Resurrections just don't happen. But stories of resurrections do happen. Loads of them. This story could be complete fiction. Why don't you even consider this 'theory'? Because your responses to all the theories rely on the assumption that some of the details in the gospel stories are true, and from this basis you will attempt to prove that other details in the same stories must also be true.

Your first port of call is Bauckham's book (which I read and reviewed six years ago), which you take to be conclusive proof that the gospels were written by actual eyewitnesses. The assumption is that if someone who was there wrote this, then the story is completely accurate. Really? Read some of the actual eyewitness testimony from the Salem Witch Trials! People who were actually verifiably somewhere at a given point in history can and did report absolute nonsense about what they apparently saw. With the gospels we don't even have that.

Next you raise the old turkey of the women. If this was made up, surely the fabricator would have made a man the central character!? Why? Why would a man go to the tomb? Culturally, it was the women who would go to embalm the body. In the context of the story, it has to be the women who are the first witnesses. The story demands that the women discover the empty tomb, whether the story is true or not.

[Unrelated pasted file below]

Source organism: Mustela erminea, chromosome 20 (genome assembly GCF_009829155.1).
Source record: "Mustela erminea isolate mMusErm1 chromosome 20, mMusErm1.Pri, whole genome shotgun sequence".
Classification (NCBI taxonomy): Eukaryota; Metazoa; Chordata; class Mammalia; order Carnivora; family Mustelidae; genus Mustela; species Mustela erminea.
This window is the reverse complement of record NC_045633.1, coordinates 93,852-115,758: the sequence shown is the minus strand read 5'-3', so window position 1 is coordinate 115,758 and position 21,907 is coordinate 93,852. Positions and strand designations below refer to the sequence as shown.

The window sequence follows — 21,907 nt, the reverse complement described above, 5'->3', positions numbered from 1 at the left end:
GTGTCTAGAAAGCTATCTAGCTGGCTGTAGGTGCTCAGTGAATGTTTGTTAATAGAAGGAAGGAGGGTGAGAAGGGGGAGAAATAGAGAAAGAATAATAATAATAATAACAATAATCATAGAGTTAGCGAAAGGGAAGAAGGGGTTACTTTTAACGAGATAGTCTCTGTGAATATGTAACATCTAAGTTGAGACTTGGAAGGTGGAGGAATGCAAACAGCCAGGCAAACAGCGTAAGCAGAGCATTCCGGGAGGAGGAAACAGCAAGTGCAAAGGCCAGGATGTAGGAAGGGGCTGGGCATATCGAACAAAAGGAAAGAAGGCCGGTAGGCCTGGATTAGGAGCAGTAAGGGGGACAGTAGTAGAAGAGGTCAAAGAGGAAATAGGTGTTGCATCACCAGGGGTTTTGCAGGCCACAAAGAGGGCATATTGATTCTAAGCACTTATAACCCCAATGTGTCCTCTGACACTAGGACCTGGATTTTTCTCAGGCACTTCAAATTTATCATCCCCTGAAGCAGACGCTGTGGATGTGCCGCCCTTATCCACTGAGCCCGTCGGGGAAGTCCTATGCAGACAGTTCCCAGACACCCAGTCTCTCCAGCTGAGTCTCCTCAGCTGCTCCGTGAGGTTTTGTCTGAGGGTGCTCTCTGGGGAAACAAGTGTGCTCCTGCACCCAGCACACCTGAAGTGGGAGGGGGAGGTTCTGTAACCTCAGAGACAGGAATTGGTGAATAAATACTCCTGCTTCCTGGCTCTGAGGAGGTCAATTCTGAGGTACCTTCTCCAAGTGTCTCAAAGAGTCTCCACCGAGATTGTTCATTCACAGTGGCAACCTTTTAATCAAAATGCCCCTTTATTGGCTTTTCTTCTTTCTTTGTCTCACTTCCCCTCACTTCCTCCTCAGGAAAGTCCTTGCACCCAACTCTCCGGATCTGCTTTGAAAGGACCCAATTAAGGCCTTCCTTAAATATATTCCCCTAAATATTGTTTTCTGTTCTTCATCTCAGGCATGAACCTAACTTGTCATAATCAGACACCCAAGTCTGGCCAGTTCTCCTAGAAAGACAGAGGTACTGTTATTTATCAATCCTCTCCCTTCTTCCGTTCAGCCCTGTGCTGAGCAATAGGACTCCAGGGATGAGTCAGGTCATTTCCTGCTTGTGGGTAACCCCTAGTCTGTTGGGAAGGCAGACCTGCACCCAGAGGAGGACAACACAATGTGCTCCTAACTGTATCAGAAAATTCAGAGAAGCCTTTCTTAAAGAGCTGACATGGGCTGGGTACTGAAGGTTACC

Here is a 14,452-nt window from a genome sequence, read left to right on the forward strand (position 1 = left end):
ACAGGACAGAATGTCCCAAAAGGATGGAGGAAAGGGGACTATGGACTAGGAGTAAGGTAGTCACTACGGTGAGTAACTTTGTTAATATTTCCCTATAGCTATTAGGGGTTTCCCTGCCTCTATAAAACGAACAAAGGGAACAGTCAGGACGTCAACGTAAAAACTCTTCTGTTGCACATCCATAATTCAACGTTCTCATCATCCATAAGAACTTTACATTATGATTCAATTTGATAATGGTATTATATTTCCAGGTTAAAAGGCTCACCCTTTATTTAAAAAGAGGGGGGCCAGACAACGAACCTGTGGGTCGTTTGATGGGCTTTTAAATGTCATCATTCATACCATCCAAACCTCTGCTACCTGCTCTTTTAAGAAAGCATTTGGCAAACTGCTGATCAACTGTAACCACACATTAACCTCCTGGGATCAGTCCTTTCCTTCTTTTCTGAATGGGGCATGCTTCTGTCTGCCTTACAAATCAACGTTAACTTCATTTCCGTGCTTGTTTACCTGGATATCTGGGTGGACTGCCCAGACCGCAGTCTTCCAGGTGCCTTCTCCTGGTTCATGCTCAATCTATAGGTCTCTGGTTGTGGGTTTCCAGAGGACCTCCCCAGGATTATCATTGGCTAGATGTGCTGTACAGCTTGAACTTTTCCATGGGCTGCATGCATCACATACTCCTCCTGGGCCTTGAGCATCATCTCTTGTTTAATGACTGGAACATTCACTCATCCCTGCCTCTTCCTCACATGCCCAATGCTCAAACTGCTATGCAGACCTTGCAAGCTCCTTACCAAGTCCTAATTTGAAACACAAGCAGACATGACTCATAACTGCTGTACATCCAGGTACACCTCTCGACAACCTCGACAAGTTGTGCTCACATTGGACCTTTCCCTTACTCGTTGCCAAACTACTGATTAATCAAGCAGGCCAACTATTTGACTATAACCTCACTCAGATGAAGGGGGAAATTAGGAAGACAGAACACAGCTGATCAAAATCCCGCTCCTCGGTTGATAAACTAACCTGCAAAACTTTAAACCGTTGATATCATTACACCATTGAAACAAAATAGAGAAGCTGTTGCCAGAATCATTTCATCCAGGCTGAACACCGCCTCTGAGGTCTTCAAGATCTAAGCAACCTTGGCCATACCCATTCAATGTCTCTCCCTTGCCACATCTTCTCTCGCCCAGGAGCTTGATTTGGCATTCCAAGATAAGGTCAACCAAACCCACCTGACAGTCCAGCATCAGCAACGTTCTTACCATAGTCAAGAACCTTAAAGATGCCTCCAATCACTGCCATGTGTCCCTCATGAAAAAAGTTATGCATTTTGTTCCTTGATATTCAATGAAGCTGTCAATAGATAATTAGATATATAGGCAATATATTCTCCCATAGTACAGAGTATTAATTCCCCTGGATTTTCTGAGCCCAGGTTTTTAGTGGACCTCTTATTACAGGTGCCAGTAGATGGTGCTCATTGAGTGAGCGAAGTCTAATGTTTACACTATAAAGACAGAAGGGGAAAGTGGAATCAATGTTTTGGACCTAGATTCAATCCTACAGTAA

Then you take the conflicting gospel reports head on and claim that the fact that they disagree with one another somehow makes the accounts more likely to be true. You don't really address the actual irreconcilable differences between the stories, you do broad brush strokes and paint a picture that works. Its a shame that a detailed look at the evidence shows the opposite. Have a look at my post "Why did the angels say what they said?" for more on this.

Next you (once again) use the evidence of some details in the story to demonstrate that other details in the story are true. The if the resurrection appearances are true then the resurrection must also be true. Well, yes, but claiming that 500 nameless people saw Jesus at one unspecified time, in an unspecified location, doesn't really help us much. As far as I know, the only other reference to 500 people (other than in Corinthians) who could have seen the resurrected Jesus comes from the Gospel of Nicodemus which specifies that there were 500 guards placed at the tomb. Not sure I believe that story, maybe the author of 1 Corinthians 15 did...

Finally you cite the evidence that nobody dies for a lie. Well, aside from the fact that that we know some folk have died for lies (Joseph Smith, founder of Mormonism, springs to mind), this doesn't help us much - the stories of the martyrdoms of the disciples are part of the same literary tradition that contains the Bible stories. Once again, you are using one part of a story to prove another part of the same story.

You close the chapter with anecdotes about people believing in the resurrection. The fact that people believe it is not in doubt. Whether they have good grounds for believing in it is the question, and I'm not sure your case for that is very strong.